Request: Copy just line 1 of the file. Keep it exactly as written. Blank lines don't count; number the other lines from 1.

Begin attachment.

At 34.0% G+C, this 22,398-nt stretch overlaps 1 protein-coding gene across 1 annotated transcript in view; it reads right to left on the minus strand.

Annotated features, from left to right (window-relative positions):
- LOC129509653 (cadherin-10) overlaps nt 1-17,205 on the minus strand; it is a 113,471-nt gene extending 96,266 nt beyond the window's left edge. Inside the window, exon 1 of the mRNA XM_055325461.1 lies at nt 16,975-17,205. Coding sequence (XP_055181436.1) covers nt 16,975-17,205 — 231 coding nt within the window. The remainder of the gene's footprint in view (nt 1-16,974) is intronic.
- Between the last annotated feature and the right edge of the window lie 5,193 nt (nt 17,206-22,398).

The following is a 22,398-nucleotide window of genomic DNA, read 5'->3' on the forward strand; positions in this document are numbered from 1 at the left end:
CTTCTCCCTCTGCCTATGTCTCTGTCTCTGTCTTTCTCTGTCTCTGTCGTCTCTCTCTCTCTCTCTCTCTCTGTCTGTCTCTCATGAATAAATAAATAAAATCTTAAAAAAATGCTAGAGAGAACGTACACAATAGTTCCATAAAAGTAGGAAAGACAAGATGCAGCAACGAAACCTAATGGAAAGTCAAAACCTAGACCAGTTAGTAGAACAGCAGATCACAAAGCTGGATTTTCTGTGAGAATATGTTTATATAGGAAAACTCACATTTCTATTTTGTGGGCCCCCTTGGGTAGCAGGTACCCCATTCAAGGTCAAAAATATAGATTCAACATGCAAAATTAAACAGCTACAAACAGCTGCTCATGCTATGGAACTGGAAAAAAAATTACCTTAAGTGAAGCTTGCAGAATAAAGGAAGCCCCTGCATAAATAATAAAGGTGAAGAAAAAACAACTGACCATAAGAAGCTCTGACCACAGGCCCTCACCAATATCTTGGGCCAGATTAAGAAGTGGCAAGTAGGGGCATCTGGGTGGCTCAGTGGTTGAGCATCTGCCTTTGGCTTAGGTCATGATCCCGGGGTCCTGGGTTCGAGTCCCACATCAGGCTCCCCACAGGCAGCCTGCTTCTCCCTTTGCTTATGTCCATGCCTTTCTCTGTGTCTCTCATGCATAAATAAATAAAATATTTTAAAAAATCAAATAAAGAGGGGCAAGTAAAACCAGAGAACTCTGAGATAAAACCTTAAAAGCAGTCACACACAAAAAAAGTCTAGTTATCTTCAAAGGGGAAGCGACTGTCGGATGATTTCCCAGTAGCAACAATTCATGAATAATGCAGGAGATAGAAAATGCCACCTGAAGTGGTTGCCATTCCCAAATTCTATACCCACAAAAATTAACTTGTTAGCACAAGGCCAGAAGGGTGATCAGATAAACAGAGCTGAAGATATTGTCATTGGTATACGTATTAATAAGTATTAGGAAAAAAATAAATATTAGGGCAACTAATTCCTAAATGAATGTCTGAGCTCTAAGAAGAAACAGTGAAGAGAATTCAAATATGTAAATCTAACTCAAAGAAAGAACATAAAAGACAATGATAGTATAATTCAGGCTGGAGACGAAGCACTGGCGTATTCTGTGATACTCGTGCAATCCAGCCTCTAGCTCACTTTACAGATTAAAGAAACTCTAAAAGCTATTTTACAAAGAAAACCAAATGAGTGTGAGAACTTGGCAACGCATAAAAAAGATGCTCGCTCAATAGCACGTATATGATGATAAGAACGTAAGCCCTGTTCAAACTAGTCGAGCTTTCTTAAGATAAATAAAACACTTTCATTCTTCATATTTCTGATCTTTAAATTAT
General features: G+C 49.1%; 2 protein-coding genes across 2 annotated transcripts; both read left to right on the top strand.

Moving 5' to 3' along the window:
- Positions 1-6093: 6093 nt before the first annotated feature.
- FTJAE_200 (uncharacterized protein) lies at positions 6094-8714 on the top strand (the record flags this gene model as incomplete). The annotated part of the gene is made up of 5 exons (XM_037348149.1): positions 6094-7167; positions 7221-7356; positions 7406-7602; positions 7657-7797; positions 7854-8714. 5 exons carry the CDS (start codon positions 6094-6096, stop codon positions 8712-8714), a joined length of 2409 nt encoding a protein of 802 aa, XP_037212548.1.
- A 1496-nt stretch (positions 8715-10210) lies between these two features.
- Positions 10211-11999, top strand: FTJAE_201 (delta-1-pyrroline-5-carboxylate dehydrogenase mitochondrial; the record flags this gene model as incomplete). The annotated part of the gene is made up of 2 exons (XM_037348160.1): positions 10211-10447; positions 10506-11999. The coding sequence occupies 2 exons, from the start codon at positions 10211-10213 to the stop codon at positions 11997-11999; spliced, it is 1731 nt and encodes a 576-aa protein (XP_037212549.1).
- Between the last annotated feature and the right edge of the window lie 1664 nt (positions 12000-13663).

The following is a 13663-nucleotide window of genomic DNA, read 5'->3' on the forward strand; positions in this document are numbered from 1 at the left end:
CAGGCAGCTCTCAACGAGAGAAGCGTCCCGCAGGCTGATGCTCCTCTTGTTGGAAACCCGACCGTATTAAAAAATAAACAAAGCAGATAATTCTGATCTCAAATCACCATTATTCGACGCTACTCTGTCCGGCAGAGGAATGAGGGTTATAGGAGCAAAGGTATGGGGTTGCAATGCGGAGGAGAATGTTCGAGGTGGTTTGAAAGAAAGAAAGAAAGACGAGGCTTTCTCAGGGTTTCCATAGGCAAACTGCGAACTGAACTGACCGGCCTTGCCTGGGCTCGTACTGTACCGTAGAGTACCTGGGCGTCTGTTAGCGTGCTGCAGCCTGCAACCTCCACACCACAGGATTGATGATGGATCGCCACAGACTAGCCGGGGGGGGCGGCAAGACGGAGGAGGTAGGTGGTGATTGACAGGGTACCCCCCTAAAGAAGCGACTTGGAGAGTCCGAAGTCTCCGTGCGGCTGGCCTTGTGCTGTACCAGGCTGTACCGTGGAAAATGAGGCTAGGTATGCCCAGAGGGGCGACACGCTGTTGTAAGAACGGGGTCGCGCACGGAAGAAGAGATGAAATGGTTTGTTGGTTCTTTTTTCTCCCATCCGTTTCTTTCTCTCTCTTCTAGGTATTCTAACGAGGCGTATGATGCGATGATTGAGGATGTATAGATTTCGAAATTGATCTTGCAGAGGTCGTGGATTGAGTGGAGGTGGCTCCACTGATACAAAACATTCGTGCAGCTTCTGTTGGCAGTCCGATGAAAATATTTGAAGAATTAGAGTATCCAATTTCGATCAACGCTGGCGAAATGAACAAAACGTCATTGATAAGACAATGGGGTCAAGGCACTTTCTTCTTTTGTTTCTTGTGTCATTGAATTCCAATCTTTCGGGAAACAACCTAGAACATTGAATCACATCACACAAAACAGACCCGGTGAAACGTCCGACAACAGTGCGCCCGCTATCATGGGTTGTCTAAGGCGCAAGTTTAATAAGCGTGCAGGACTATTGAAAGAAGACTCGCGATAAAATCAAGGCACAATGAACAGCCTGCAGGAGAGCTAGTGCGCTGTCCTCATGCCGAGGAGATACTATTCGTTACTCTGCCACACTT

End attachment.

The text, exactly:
At 34.0% G+C, this 22,398-nt stretch overlaps 1 protein-coding gene across 1 annotated transcript in view; it reads right to left on the minus strand.